The history of the agape coincides, until the end of the 2nd century, with that of the eucharist, and it is doubtful whether the following detailed account of the agape given in Tertullian's Apology (c. 39) is to be regarded as exclusive of an accompanying eucharist: "It is the banquet (triclinium) alone of the Christians that is criticised.
In that case, all who accept a revelation without professing to understand its content would require to be ranked as mystics; the fierce sincerity of Tertullian's credo quia ab-' surdum, Pascal's reconciliation of contradictions in Jesus Christ, and Bayle's half-sneering subordination of reason to faith would all be marks of this standpoint.
35, 48), and in Tertullian's mention of the Acta Pilati (Apol.
But a little before Tertullian, Irenaeus, though he does not use the word ordo, anticipates in some measure Tertullian's abstract term, for he recognizes a magisterii locus, " a place of magistracy " or " presidency " in the church.
Here we pause to remark that in Tertullian's view the church as a whole possesses the power of self-government and administration, though in the interest of discipline and convenience it delegates that power to special officers.
Anselm's motto, Credo ut intelligam, marks well the distance that has been traversed since Tertullian's Credo quia absurdum est.
His published work includes Tertullian's Leben and Schreiben (1877) and the Kirchengeschichte Deutschlands (5 vols., 1887-1911).
Is possible that, to gain adherents, the Herodian party may have been in the habit of representing that the establishment of a Herodian dynasty would be favourable to the realization of the theocracy; and this in turn may account for Tertullian's (De praescr.) allegation that the Herodians regarded Herod himself as the Messiah.
Estimates of Pilate's attitude at this point have varied infinitely, from Tertullian's, that he was " already in conviction a Christian " - jam pro sua conscientia Christianus- to Bacon's " jesting Pilate," who would not stay for a reply.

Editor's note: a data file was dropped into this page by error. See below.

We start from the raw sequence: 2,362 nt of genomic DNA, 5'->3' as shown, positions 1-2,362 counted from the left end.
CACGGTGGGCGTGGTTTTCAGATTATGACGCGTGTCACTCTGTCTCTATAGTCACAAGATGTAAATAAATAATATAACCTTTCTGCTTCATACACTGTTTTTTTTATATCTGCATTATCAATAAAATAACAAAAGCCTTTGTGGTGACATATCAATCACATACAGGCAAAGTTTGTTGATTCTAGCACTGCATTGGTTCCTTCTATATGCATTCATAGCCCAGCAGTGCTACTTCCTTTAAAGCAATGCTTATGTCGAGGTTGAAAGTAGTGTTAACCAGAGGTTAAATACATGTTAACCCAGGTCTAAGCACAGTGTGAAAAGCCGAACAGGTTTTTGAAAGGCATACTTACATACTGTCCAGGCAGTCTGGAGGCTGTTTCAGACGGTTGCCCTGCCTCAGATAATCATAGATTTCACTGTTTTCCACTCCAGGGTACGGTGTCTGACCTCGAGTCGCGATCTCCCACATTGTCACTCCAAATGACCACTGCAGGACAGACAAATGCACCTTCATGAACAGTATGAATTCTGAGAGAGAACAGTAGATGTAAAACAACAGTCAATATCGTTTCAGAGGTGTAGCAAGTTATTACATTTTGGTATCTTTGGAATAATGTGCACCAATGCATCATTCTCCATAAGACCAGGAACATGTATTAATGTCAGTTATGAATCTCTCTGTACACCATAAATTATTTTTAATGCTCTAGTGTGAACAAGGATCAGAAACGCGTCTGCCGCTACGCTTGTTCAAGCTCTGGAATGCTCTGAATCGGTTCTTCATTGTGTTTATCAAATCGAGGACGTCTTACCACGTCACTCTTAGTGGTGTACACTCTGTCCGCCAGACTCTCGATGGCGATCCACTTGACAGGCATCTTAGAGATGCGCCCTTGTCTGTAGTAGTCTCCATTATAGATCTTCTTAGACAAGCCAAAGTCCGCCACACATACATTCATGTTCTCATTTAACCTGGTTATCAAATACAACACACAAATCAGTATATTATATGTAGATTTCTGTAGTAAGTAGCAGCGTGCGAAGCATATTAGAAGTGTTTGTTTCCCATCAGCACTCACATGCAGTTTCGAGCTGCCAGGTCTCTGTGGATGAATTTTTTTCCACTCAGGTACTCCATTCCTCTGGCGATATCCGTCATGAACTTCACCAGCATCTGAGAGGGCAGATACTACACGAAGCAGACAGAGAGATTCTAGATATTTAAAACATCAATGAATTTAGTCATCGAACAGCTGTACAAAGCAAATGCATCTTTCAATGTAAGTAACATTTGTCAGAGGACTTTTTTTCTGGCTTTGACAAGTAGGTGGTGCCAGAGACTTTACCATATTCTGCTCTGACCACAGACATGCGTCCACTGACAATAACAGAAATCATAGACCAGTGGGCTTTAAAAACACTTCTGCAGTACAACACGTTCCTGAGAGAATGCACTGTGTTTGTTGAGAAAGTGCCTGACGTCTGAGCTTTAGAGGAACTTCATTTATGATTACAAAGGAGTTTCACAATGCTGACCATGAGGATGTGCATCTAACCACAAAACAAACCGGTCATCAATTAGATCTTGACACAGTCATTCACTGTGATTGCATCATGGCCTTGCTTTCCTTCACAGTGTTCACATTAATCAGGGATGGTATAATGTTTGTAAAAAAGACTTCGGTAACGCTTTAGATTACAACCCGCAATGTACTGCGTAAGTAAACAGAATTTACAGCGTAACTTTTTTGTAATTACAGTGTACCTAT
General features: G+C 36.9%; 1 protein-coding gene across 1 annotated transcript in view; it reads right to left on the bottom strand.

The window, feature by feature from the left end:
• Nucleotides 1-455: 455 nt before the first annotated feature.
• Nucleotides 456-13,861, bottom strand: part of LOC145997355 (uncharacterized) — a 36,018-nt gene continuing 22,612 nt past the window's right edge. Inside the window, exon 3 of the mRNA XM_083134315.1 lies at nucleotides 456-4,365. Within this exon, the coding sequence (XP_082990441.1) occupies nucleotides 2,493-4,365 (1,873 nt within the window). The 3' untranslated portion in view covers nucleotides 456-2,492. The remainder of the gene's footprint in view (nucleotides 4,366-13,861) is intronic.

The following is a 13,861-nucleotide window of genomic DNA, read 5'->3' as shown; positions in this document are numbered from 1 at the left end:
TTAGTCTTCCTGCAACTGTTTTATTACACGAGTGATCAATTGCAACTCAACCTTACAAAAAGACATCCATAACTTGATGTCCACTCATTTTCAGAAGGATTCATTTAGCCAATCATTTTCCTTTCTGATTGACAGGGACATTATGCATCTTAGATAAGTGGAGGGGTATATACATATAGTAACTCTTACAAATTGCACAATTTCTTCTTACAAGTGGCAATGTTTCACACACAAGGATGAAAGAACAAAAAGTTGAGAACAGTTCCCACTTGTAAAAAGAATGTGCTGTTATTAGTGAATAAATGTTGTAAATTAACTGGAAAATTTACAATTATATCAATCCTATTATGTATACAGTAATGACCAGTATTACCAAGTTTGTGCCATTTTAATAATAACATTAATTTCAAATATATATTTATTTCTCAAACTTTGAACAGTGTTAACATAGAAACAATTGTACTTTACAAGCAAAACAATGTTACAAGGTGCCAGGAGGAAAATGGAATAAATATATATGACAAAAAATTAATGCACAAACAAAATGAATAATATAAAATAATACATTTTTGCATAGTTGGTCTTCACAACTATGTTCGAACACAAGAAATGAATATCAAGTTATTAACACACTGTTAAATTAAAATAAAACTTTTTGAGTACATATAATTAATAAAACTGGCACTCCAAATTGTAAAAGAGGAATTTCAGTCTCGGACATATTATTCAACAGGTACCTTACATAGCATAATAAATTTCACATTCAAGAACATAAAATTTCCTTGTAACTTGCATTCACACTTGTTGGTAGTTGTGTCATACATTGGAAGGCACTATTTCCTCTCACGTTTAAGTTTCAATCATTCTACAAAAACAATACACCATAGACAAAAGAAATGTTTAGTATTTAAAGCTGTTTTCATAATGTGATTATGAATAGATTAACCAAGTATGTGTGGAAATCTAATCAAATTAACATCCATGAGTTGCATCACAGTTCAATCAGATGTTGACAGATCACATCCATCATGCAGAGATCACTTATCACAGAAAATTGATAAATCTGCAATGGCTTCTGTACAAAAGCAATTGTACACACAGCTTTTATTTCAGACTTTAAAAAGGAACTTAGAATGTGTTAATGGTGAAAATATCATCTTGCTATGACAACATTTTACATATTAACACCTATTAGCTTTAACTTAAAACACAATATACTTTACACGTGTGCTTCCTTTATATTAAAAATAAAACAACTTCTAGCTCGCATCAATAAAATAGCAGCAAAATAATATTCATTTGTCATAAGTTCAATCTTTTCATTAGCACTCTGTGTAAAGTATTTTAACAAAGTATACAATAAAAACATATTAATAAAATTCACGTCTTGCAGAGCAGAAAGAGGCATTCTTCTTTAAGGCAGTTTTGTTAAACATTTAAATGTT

It is still a disputed point whether Tertullian's quotations may be regarded as evidence for a Latin version or as independent translations from the Greek, nor is it certain that this version is African in an exclusive sense; it was undoubtedly used in Africa and there is no evidence that it was known elsewhere originally, but on the other hand there is no proof that it was not.
This Saturninus was the middle one of the three governors of Syria named above, and as his successor Varus must have arrived by the middle of 6 B.C. at latest (for coins of Varus are extant of the twenty-fifth year of the era of Actium), his own tenure must have fallen about 8 and 7 B.C., and his census cannot be placed later than 7 or 7-6 B.C. The independence of Tertullian's information about this census is guaranteed by the mere fact of his knowledge of the governor's name; and if there was a census about that date, it would be unreasonable not to identify it with St Luke's census of the Nativity.
Of Tertullian's works should be mentioned: De praescriptione haereticorum, especially Adversus Marcionem, Adversus Hermogenem, and finally Adversus Valentinianos (entirely founded on Irenaeus).
Tertullian's place in universal history is determined by (I) his intellectual and spiritual endowments, (2) his moral force and evangelical fervour, (3) the course of his personal development, (4) the circumstances of_ the time in the midst of which he worked.
(3) The course of Tertullian's personal development fitted him in an altogether remarkable degree to be a teacher of the church.
(4) What has just been said brings out very clearly how important in their bearing on Tertullian's development were the circumstances of the age in which he laboured.
Although Tertullian's extant works are both numerous and copious, our knowledge of his life is very vague.
Respecting its relation to the Octavius of Minucius Felix much has been written; to the present writer it seems unquestionable that Tertullian's work was the later.
Hauck, Tertullian's Leben and Schriften (Erlangen, 1877); J.
Though these extremists were presently branded as heretics for their eccentric ultraascetic tenets (Montanists, Cathari), yet as early as Tertullian's time (c. A.D.
Or the relation between the inferior deities and the most exalted may be conceived politically and explained by Tertullian's formula, " Imperium penes unum, officia penes multos."
Her name does not appear in Tertullian's list of the indigetes di, and Juvenal contrasts her worship unfavourably with the old Roman Numa' ritual.